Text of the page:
The open concept classrooms have been around for a long time. My granddaughter went to Northaven for six years and did extremely well -- the open concept was no problem. One of the top performing middle schools in Jefferson County is an open concept school. But if the admin really wants walls, then build walls. But it is not necessary to build an entirely new school.

No one is saying that renovations aren't needed in some schools. Renovations occur every year -- and bonds can be issued without a referendum for up to $2 million per project I believe. If there is mold as you say, then it should have been taken care of long ago. This is not the time to address mold.

p.s. if the maintenance staff can't take care of the roof, then it should be repaired or replaced and, if necessary, a bond issued to cover the cost. I am sure it would be less than $2 million.

Edited by IntegrityMatters, 11 May 2015 - 08:39 PM.

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#58 kelley

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Posted 11 May 2015 - 08:37 PM

I suggest you do your research on this report and talk to students and staff alike. CMS is horrible not only to teach in with no walls or doors as a teacher but as a student trying to concentrate I dont honestly know how they can learn no matter how great the staff is. They have so many challenges in front of them and the noise and distractions are huge within that building. Also each time it rains the roof leaks all over the locker bay and other areas of the school. Our students deserve better than this. Some of the schools have mold issues. Talk to staff and students and see how this dramactically effects their health. It does!!!! Someone wrote a comment in one of the media pieces this needs to be done over 20 years, our kids cannot wait twenty years for these repairs to take place. Most schools it would cost more to renovate then rebuild. Please educate yourself, read the report, all the details, and think about the future of our community and our students who are our future! Then make your decision!



Which schools have mold issues? Is there documentation showing the adminstration has known about this for some time?

#59 Avid Reader

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Posted 11 May 2015 - 09:01 PM

Perhaps the mold at CMS should have been attended to before a radio tower was built at CHS? 


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#60 Little Pickle

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Posted 11 May 2015 - 09:36 PM

Slightly off topic in a way, I guess...but what I see in the future is downtown Jeff will someday be known as old Jeff; much like the original Clarksville is now fondly known as old Clarksville. Keep moving east, Jeff, and fail to maintain your downtown.  Take away their schools and their sense of community and sit back and watch those areas dry up. Keep moving the town east; make it better; leave "those people" behind...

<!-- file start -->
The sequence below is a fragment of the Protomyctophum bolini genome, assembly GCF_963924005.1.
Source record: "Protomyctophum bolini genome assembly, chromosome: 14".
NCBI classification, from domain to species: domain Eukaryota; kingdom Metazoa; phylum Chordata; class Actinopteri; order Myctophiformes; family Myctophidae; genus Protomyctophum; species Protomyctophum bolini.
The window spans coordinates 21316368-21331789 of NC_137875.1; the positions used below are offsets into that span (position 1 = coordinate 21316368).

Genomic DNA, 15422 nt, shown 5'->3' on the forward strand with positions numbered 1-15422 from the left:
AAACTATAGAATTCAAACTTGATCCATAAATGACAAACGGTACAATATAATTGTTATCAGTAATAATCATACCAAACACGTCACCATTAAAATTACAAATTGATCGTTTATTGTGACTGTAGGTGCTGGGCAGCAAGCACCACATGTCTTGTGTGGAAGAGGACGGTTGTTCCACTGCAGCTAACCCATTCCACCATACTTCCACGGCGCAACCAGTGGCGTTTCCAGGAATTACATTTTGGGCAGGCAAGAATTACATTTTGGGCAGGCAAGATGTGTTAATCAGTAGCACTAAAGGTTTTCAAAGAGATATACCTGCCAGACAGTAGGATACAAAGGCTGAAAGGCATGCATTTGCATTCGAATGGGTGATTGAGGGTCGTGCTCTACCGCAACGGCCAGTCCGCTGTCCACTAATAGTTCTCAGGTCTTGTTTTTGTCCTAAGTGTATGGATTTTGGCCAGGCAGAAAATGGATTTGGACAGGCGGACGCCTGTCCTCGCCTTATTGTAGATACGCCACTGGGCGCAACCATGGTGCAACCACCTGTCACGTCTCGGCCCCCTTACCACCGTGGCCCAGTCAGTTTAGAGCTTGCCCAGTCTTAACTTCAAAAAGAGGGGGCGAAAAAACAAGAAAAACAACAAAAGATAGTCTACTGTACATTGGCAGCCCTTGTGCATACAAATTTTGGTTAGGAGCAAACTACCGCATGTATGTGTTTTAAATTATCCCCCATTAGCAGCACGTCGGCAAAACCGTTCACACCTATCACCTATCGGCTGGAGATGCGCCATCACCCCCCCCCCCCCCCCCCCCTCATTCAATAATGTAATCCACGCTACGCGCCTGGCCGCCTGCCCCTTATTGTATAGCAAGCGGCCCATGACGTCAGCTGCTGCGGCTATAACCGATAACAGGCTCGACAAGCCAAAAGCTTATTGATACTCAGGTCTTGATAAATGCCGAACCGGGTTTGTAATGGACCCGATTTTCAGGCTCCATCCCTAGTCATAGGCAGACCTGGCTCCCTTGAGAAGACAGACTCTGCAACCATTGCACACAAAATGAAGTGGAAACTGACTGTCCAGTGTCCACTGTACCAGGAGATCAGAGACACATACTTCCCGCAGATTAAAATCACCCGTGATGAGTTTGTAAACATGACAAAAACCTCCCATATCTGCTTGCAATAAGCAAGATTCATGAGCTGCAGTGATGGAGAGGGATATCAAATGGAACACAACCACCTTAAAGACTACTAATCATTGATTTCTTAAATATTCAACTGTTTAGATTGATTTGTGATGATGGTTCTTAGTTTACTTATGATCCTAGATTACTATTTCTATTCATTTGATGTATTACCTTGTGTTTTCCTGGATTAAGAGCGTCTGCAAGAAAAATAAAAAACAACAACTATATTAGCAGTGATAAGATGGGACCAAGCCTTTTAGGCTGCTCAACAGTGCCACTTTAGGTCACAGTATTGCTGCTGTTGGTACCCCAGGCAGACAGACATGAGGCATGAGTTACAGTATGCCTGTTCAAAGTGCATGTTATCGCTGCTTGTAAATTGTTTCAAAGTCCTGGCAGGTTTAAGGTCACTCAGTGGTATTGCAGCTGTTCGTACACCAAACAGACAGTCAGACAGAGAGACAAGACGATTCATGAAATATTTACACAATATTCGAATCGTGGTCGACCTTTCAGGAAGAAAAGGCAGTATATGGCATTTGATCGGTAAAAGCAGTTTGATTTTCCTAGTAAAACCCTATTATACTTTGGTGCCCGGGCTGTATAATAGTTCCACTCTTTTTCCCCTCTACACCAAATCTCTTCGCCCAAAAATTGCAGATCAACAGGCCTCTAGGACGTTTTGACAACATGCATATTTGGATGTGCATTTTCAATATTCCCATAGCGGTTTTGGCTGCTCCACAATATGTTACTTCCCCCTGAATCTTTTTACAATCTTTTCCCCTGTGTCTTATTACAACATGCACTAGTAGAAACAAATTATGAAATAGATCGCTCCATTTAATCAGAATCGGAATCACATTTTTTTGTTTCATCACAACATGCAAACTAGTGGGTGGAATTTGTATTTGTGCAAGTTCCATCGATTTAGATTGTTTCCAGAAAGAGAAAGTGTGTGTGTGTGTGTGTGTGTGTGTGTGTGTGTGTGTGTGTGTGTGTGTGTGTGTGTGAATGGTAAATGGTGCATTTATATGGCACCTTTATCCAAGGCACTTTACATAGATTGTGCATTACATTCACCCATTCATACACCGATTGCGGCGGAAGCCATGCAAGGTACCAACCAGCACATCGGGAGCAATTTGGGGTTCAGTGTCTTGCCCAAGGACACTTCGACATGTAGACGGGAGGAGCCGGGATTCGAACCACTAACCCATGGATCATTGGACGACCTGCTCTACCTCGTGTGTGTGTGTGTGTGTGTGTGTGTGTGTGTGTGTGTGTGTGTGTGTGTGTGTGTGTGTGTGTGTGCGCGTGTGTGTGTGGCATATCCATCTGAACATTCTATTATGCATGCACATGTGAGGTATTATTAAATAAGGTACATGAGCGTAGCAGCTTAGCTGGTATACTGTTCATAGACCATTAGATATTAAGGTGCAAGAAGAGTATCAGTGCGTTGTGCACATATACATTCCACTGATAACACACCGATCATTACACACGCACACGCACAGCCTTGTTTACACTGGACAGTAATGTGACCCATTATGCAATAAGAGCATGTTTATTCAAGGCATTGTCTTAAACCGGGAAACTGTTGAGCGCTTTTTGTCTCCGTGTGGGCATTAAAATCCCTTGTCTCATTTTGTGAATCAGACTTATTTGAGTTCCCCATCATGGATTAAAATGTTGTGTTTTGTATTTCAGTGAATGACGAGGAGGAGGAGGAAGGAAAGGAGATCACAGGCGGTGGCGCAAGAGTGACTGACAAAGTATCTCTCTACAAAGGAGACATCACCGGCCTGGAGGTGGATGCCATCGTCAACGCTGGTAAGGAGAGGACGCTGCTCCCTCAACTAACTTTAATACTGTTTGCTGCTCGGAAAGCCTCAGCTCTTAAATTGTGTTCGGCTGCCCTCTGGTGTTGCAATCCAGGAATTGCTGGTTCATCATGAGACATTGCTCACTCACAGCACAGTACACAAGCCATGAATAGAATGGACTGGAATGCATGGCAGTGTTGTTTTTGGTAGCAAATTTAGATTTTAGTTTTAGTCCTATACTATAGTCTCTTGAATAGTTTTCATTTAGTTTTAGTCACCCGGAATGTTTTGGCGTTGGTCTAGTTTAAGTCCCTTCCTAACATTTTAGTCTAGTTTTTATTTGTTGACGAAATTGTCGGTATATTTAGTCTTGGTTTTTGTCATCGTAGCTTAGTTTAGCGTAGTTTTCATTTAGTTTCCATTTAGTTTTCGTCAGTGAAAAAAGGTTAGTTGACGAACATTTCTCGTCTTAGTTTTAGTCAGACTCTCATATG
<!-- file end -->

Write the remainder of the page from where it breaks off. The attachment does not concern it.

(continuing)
DonnaK - this is really not too much off topic.  It is stunning to see Jeffersonville education officials recommend steps that would help turn Jeffersonville into what is west Louisville looks like now.  Rather that encourage redevelopment and shoring up a key part of our community, they are encouraging abandonment of property, encouraging people to move from their neighborhoods, encouraging actions that in the long run will be devastating for any efforts that Jeffersonville might take to capitalize on the pedestrian bridge or the new bridge for that matter.  And you are so very correct, it is perceived that those people are something apart of "the rest of us".  One of the things that Jeffersonville has going for it, in competition with places like Louisville is the fact they have "neighborhood" schools.  Many of the people I worked with in Louisville would have to go through 40 kinds of hell trying to get their kids into a decent school due to busing and school assignment plan.  One of the biggest problems in addressing neighborhood decline is what to do with the vacant schools that are left behind.  Look how long Rose Hill has been vacant or at a minimum, under utilized.  A plan of this scope, with this kind of impact, should not be considered in a vacuum, but should be considered in conjunction with the comprehensive plan, the supposed "Regional Plan" and any housing/redevelopment/downtown planning efforts. 

 

Rather than spending all this money to build new schools (though in reality there may be a need to do some construction given what I am guessing will be an influx of residents once the bridge is completed) they need to invest in the neighborhoods surrounding the schools, invest in renovating the schools, invest in good curriculum and teachers and make sure that schools are an environment that is conducive to learning.  Kids don't need to be transported all over the place and our "inner" city neighborhoods certainly don't need what little life the schools give them sucked out and be left with vacant and abandoned eyesores.